Are the Red Sox making deals, releasing veterans, and burning up the phone lines because they are afraid they can't win another championship as presently constituted? No way! Winners by a 5-2 count over the mighty Devil Rays last night -- with Curt Schilling picking up his first save in 13 years -- the Sox are playing so well they think they can beat you with only eight players on the field.
It almost happened a couple of times against Tampa Bay this series.
On Monday, Manny Ramirez was spending some time inside the left-field wall between pitches and damn near found himself inside the wall when Wade Miller went into his delivery.
Manny emerged in time for Miller's pitch and was trotting into position as the righthander delivered his first pitch to Joey Gathright. The Tampa Bay center fielder did not swing. Good thing. Gathright singled to left on the next pitch and Manny was there to scoop the ball and fire (late and wide) toward home.
Imagine if left field had been empty when Gathright singled. ESPN could have invented a new blooper trophy for its contrived award show and ceaseless self-promotion.
''That would have been something," Miller said, admitting that he never thought to check if he had a left fielder behind him before going into his motion.
''Why would I check?" said Miller.
Good question. What pitcher turns around to count his outfielders before he looks in for the sign? Does Tom Brady think to make sure there are 10 other players on the field before he goes into his snap count?
What about it, Manny? What were you doing behind the green door?
''I [urinated] in a cup," said Ramirez.
It's hard to know when Manny is kidding. We do know there is no bathroom inside the left-field wall. It's a dark, hot, smelly hovel, occupied by a couple of scoreboard operators -- traditionally guys being punished by the grounds crew chief. There was speculation that Manny was going into the wall to cool off in front of an electric fan, but the pee break seems more likely.
''He wasn't in there putting up scores, that's for sure," said Kevin Millar, who has spent a few nights patrolling the lawn in left. ''That's just Manny. Sometimes I'll go over to talk with Johnny Damon if we're making a pitching change, but I don't go inside the wall."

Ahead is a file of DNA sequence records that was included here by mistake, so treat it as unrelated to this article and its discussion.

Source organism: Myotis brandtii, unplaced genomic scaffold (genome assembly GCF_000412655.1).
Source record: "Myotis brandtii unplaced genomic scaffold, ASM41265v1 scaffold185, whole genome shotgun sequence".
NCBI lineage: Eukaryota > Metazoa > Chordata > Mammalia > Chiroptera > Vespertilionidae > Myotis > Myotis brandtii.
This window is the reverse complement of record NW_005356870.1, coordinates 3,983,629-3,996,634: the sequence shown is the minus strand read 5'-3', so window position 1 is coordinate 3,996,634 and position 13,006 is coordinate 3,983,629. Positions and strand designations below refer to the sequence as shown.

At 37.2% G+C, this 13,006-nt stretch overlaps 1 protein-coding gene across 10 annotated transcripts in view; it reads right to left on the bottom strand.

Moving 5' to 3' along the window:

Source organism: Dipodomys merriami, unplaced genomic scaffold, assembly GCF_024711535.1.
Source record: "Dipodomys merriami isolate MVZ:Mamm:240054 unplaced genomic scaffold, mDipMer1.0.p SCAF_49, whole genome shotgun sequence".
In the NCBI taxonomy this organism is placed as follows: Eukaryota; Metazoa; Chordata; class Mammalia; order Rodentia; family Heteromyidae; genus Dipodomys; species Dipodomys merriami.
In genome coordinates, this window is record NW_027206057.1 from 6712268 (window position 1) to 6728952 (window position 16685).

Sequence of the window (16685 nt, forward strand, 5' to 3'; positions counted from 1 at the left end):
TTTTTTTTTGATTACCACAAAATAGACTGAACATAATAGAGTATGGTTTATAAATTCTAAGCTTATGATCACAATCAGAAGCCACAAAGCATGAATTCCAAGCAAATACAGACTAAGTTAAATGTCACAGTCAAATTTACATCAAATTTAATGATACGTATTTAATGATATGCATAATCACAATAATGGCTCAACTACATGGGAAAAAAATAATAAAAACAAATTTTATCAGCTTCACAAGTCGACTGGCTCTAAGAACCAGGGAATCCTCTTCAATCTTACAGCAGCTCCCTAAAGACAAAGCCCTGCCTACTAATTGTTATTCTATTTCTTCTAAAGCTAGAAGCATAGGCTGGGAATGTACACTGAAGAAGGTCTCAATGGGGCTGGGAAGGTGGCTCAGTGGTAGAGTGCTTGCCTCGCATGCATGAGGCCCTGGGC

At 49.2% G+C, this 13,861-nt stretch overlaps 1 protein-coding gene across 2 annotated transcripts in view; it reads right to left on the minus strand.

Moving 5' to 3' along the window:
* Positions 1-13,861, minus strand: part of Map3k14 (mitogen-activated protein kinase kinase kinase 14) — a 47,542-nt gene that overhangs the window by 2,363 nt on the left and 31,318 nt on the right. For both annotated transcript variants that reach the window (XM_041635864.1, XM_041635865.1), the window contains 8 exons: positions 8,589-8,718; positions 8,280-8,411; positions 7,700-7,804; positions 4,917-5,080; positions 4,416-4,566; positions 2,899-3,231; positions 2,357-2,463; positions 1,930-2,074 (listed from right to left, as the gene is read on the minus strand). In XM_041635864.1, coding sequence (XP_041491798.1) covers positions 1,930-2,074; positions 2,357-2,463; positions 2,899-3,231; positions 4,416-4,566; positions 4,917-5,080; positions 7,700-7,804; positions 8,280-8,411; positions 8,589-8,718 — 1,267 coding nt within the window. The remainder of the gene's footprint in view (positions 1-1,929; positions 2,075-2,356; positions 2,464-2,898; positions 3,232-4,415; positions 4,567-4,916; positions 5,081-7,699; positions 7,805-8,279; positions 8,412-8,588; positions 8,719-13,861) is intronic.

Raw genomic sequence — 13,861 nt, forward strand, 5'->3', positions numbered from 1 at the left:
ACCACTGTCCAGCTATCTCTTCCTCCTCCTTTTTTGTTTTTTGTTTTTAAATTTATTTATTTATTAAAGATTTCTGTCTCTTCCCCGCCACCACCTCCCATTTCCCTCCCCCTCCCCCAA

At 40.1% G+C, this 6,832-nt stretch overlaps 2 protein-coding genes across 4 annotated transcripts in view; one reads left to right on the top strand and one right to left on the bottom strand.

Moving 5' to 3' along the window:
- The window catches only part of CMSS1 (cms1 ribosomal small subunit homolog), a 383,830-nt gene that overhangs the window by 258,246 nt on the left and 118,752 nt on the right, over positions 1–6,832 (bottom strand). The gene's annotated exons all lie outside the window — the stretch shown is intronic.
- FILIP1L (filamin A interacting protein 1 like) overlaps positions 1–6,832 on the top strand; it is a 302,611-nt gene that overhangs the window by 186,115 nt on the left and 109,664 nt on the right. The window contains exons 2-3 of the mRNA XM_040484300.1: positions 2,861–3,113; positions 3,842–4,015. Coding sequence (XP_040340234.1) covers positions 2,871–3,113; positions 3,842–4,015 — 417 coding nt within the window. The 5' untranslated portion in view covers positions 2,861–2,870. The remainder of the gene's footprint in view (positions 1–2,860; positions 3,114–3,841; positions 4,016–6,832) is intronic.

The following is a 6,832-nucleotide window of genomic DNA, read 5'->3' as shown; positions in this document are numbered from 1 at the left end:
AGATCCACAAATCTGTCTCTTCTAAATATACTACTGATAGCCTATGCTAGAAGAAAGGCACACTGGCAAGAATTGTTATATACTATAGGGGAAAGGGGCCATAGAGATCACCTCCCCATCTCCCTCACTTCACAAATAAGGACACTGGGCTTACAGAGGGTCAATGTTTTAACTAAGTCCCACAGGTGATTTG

''I'm just glad he came back," said Sox manager Terry Francona.
The Sox looked like they might try going with only eight again last night. When the Franconamen first took the field after a 15-minute rain delay, the acreage in front of the wall again was vacant. Manny was nowhere in sight while Bronson Arroyo warmed up and Damon and Millar played catch in right-center. Moments before the first pitch, Manny appeared in the dugout, gathered his hat and glove, then bounded up the dugout steps. He tripped on the top step and almost went face-first into the dirt. He dropped his glove as he neared second base, then finally got to his position and exchanged double pointy-signs with fans in the left-field grandstand.
With one out in the first, Carl Crawford hit a bloop into shallow left. Shortstop Edgar Renteria backpedaled and appeared set to make the catch, but Manny called him off, only to kick the ball after it dropped in front of him. Crawford wound up scoring.
Manny got the run back in the fourth with the 415th homer of his career, a heat-seeking missile into the Monster Seats near the light tower in left-center. It was Manny's 25th homer of the season and gave the Sox a 2-1 lead.
Arroyo, Mike Timlin, and the inimitable Schill took care of the rest.
The piece de resistance was the appearance of Mr. Self Importance in the ninth. It could not have been set up better for the Red Sox' new closer. After strolling in from the bullpen to the strains of ''The Battle Hymn of the Republic" (made that up, it was actually ''Are You Ready" by Creed), Schill got to face Jonny Gomes, Fernando Cortez, and Toby Hall.
He fanned Gomes (swinging) on a 94-mile-per-hour heater. Cortez was retired on a liner to left (the first ball Manny caught all night) and Hall popped to John Olerud at first. Schilling went 375 games and 2,667 innings between saves.
Too easy. Big Schill and the Sox probably could beat these guys with eight.
Dan Shaughnessy is a Globe columnist. His e-mail address is firstname.lastname@example.org.